Posted by: Daryl & Wendy Ashby | June 19, 2011

Two Speed Housing Market May have a Reverse

“We continue to observe a two-speed market in B.C., with surging consumer demand in Metro Vancouver overshadowing more moderate demand in other regions,” said Cameron Muir, chief economist with the BC Real Estate Association.  Muir notes that sales in the central Okanagan, for example, are off by 30 per cent this year compared to the first quarter of 2010. 

The Central 1 Credit Union is even more bearish, suggesting that the “two-speeds” include reverse in some resort markets. Credit Union economist Brian Yu said the “weak links” in B.C.’s residential market are those with high exposure to external recreation and retiree market demand, suggesting the Okanagan and Kootenay areas will be the hardest hit this year. “Buyers are hesitant to make discretionary or luxury purchases,” Yu explained, noting that cut-rate prices in the U.S. Sunbelt are also drawing buyers away from B.C. resorts.

According to the Credit Union’s most recent housing forecast, the Okanagan is expected to see overall residential price declines of 6 per cent this year, while Kootenay prices will drop by 5 per cent, compared to a not-so-rosy 2010. However, the Credit Union is also confident of a recovery in resort markets in 2012 and 2013, as the economy improves and inventory declines.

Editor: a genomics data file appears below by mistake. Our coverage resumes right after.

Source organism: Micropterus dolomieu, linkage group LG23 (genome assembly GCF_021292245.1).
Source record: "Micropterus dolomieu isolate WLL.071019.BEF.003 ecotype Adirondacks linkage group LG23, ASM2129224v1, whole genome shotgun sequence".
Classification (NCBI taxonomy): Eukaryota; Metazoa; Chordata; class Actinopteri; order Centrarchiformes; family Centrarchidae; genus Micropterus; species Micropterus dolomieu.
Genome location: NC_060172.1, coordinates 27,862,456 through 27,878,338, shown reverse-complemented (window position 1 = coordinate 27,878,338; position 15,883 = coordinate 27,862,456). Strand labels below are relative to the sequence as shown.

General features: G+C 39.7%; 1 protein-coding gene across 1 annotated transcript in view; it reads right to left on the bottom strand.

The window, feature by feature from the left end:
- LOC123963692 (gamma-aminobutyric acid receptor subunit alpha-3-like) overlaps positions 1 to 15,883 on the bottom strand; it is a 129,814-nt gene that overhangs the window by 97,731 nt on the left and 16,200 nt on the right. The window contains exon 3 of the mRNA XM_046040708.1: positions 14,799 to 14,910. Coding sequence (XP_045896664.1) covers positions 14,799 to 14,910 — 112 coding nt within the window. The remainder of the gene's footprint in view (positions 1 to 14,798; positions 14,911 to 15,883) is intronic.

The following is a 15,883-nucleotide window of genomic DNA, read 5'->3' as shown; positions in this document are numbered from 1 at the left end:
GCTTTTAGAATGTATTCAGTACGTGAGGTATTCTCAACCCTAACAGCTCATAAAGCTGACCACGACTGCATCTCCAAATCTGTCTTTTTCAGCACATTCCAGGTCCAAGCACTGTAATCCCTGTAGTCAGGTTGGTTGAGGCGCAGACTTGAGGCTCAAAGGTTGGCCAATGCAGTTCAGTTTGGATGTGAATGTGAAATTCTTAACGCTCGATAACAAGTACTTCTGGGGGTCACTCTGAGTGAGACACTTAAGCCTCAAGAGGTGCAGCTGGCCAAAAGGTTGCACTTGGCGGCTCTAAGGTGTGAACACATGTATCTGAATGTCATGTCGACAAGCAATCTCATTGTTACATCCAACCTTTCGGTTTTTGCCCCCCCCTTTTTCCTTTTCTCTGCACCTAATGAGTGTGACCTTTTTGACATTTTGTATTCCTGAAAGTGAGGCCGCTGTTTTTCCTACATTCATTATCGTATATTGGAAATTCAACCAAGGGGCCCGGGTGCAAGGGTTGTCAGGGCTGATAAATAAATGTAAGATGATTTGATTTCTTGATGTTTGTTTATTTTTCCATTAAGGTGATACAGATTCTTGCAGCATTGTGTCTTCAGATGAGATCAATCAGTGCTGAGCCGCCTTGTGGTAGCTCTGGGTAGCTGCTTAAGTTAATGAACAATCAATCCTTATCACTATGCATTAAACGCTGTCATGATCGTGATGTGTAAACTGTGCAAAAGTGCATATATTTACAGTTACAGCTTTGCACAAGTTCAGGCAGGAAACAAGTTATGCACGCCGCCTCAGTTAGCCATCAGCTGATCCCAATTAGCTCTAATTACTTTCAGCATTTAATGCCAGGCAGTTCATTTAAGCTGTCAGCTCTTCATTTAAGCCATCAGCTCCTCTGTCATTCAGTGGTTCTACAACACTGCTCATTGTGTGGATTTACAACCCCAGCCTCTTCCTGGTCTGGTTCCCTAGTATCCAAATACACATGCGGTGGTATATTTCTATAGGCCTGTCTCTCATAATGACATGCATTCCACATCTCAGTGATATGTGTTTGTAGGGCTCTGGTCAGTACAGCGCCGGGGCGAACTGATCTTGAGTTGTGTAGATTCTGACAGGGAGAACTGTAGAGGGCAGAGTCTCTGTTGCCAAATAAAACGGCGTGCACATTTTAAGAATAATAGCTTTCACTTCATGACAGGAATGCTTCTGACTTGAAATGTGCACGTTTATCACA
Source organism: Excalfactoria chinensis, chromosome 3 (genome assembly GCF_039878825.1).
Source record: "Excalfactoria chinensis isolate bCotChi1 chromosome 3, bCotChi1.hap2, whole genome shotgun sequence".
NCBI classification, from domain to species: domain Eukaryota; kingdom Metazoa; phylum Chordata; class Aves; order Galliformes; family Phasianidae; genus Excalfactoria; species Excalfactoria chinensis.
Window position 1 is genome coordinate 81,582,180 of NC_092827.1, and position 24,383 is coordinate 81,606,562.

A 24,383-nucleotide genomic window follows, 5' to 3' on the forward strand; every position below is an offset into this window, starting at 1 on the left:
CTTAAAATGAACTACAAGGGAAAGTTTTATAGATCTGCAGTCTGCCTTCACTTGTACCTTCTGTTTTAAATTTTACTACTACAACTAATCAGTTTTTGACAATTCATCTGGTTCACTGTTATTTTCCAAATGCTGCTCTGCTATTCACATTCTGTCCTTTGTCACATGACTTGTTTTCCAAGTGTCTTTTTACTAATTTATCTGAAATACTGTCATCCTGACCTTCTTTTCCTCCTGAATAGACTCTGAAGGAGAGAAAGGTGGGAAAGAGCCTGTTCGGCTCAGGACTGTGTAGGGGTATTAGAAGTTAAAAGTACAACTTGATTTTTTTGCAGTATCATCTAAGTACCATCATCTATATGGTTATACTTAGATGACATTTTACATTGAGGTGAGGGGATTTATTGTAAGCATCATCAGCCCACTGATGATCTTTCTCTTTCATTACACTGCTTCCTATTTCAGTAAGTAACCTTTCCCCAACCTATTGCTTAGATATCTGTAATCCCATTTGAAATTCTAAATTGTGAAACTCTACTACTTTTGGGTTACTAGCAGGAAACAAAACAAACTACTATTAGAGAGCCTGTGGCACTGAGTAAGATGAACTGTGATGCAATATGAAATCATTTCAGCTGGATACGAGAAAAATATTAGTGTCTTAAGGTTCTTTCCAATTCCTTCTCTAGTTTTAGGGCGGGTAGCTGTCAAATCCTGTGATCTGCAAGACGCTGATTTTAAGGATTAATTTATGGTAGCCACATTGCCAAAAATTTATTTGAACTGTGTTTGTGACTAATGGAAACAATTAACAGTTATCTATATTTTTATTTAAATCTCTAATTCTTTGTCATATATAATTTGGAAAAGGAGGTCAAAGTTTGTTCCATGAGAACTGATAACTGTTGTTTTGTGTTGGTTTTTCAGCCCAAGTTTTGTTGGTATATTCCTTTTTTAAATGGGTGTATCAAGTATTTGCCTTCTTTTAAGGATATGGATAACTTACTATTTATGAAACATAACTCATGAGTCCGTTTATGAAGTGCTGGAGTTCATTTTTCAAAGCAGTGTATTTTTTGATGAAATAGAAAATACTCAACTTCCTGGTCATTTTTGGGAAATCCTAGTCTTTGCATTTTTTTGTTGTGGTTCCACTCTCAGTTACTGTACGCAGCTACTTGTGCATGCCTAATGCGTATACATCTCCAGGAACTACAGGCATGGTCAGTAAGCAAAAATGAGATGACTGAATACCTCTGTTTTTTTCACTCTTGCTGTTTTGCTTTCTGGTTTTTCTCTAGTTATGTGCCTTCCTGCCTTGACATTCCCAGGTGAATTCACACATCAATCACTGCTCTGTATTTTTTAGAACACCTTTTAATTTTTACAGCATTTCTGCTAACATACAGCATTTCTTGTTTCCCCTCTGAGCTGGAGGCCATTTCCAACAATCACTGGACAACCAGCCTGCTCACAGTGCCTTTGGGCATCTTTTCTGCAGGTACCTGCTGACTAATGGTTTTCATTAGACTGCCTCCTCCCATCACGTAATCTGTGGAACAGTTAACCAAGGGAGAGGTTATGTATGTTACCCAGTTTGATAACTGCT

That would be a relief to some resort operators who have been slashing prices in an effort to kick-start sales. Late last year, Rivendell Development chopped prices on suites at its Verana Okanagan project by as much as $60,000 and waived the harmonized sales tax in bid to attract buyers to the Penticton resort development. Fully complete and just a block and a half from Skaha Lake, Verana Okanagan is packed with high-end finishes and is built to maximize energy efficiency by using Low-E argon windows, high-efficiency air source heat pumps and compact fluorescent lights. These energy-efficient features, along with the first green roof in the South Okanagan, earned the project the FortisBC Power Sense’s Conservation Excellence Awards two years in a row.

With suites priced from $224,900, Verana Okanagan would have likely sold fast if it was being marketed four years ago.

But that was then, this is now.

When Rivendell started the discount sales blitz last winter, they had 17 units left to sell. Now, eight months later, they have 15 for sale. “We have only sold one suite this year,” said Keith Hay, who is marketing Verana Okanagan. Hay doubts prices will be reduced even further, despite the slow take up. “It’s not the price, it’s the market,” he said.

According to Hay, there is simply too much resort product on the Okanagan market for the number of buyers. And, according to a buyer survey from the Okanagan Mainline Real Estate Board, the market is now dominated by domestic buyers, not the well-heeled Albertans and U.S. customers that some resorts first envisioned.

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